Sea garbage’s days may be numbered, thanks to a new invention by a pair of Australians, Andrew Turton and Pete Ceglinski. The Seabin Project is one being funded by Indiegogo and revolves around a floating trash receptacle. Able to suck everything floating in its vicinity into its natural fiber bag, from paper to plastic to fuel, the Seabin is an ocean vacuum that promises to clean up a lot of the mess we’ve made over the years. And this maritime maid won’t even ask for a break – she can work without pause.
The Seabin is connected by pipes to a shore-based water pump. The collected waste is filtered – that includes oil being separated out – and the newly clean water is pumped back into the ocean.
The most strategic place for a Seabin to work most effectively is at a marina or port, where heavy boat activity, as well as water currents, cause debris to accumulate near the docks.
The location at harbor also allows a person to change the Seabin’s bag when it starts to overflow with oversize trash. It was designed small and light so that this task would be one-man job.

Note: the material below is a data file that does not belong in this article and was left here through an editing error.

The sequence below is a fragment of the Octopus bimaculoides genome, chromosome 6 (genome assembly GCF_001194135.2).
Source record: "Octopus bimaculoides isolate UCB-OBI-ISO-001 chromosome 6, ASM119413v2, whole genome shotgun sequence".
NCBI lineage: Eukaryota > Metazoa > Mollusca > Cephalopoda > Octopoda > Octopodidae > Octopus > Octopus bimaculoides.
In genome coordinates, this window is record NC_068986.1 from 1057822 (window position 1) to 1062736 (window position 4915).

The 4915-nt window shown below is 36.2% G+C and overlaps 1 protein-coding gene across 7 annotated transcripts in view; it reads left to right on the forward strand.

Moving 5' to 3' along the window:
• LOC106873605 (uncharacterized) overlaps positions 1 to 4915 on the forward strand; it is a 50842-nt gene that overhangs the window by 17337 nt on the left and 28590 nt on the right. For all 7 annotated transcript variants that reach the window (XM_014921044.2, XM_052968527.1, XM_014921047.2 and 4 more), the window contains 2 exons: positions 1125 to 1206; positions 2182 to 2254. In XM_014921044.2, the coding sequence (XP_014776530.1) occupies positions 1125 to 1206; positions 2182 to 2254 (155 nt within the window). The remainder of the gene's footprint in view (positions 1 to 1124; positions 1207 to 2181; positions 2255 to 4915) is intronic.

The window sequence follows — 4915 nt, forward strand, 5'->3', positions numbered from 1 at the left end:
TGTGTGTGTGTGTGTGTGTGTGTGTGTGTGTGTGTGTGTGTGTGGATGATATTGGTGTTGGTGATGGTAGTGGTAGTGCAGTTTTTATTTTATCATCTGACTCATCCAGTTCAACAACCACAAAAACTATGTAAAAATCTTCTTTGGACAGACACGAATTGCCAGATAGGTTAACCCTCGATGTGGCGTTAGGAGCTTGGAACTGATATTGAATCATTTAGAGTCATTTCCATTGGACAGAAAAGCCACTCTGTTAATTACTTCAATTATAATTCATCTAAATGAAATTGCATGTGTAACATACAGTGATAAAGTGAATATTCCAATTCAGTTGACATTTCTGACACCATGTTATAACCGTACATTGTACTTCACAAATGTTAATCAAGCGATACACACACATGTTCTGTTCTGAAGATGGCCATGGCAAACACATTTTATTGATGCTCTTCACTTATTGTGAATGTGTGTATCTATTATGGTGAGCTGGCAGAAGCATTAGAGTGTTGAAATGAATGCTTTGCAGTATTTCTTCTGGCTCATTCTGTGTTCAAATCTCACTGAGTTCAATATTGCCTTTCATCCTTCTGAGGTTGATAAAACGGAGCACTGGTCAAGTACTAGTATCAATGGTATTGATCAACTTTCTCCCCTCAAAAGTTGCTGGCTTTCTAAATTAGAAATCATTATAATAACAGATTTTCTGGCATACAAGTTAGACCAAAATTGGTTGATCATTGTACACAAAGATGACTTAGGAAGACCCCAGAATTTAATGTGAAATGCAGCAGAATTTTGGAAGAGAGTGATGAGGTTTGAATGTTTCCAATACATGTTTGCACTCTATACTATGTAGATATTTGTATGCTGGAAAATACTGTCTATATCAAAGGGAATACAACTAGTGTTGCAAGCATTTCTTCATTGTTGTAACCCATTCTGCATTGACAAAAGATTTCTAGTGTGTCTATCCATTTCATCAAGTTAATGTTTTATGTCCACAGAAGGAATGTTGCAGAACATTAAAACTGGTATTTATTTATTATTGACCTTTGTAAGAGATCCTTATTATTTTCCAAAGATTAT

“One of our goals is to make the Seabin from our own plastics to create another Seabin to capture more. It’s a domino effect,” say Turton and Ceglinski. “The second goal is to create a world where we don’t need the Seabins. Imagine that…”
This new technology can only be praised. The Seabin is a cheaper, lower maintenance answer to trash boats, also a 2015 innovation. It lends hope to the idea that we can have pristine waters again – as long as we do our part to not let history repeat itself by muddying them.
The eco-friendly Australians aim to start selling and shipping their Seabins internationally as early as mid-2016. The Middle East has seen its fair share of sea pollution – will it be a leader in addressing the problems of its past by supporting the Seabin Project?
Photo of the Seabin and its creators from gizmag.com